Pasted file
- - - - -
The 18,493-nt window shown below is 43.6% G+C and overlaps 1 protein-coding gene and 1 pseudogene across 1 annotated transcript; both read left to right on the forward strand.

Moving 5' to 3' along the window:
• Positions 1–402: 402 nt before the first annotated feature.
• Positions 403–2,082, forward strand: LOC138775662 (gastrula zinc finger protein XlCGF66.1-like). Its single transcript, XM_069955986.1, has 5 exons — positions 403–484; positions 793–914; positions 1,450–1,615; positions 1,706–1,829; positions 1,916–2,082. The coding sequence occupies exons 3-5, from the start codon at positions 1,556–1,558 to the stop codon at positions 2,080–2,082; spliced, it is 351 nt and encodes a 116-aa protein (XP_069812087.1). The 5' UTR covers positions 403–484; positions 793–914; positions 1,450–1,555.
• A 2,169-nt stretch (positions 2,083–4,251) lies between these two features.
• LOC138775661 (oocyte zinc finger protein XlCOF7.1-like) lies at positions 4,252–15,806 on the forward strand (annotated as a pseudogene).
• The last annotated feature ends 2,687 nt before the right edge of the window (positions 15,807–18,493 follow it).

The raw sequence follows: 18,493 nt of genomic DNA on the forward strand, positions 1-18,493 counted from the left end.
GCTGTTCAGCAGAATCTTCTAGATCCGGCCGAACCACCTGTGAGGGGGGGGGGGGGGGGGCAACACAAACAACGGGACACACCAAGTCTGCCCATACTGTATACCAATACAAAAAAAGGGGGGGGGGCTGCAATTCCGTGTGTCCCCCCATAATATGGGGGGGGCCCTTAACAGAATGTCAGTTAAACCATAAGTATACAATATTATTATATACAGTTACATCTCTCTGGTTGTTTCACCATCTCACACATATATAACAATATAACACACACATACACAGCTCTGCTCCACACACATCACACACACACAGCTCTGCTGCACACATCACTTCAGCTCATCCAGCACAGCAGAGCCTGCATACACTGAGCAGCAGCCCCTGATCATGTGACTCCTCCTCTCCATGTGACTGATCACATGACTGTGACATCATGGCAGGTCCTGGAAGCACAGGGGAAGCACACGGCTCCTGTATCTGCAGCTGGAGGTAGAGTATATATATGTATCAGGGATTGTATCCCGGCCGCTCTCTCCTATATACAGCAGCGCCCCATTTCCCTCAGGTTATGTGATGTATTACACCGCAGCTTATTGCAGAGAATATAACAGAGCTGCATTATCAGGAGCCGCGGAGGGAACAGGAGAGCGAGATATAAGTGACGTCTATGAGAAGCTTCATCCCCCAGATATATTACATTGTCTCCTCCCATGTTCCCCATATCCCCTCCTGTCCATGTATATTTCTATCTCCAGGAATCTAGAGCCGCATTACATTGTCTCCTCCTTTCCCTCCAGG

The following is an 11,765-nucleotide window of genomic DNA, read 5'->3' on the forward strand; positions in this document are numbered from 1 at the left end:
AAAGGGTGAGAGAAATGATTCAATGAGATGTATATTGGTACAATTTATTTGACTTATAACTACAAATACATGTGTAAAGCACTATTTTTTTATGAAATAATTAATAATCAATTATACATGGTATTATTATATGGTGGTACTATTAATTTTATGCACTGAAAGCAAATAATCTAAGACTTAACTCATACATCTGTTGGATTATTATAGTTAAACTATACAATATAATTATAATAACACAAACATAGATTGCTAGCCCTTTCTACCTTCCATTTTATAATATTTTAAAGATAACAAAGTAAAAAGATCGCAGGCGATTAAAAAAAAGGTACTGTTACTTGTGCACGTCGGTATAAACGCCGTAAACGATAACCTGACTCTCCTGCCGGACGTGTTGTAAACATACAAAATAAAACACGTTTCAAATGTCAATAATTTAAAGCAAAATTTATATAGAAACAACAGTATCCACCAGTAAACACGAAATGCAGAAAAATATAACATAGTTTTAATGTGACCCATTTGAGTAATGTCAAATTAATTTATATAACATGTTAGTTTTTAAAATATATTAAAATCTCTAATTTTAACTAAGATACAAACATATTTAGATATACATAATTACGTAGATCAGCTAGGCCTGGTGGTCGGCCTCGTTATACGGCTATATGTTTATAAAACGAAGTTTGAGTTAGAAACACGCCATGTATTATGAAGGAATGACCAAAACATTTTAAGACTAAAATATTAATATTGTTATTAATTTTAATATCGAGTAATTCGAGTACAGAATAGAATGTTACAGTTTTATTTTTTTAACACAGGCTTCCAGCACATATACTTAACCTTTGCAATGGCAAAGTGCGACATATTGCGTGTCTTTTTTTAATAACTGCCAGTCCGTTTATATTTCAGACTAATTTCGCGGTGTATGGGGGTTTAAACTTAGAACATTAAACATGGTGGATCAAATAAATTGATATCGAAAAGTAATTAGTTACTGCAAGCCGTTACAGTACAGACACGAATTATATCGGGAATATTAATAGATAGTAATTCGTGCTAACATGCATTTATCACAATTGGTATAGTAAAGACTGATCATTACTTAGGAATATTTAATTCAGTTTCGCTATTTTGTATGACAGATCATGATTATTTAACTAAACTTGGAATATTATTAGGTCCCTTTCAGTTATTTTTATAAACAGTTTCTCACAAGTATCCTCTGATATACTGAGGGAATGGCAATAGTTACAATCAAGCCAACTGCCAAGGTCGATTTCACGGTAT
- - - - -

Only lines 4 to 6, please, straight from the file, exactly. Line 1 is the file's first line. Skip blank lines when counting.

• Positions 403–2,082, forward strand: LOC138775662 (gastrula zinc finger protein XlCGF66.1-like). Its single transcript, XM_069955986.1, has 5 exons — positions 403–484; positions 793–914; positions 1,450–1,615; positions 1,706–1,829; positions 1,916–2,082. The coding sequence occupies exons 3-5, from the start codon at positions 1,556–1,558 to the stop codon at positions 2,080–2,082; spliced, it is 351 nt and encodes a 116-aa protein (XP_069812087.1). The 5' UTR covers positions 403–484; positions 793–914; positions 1,450–1,555.
• A 2,169-nt stretch (positions 2,083–4,251) lies between these two features.
• LOC138775661 (oocyte zinc finger protein XlCOF7.1-like) lies at positions 4,252–15,806 on the forward strand (annotated as a pseudogene).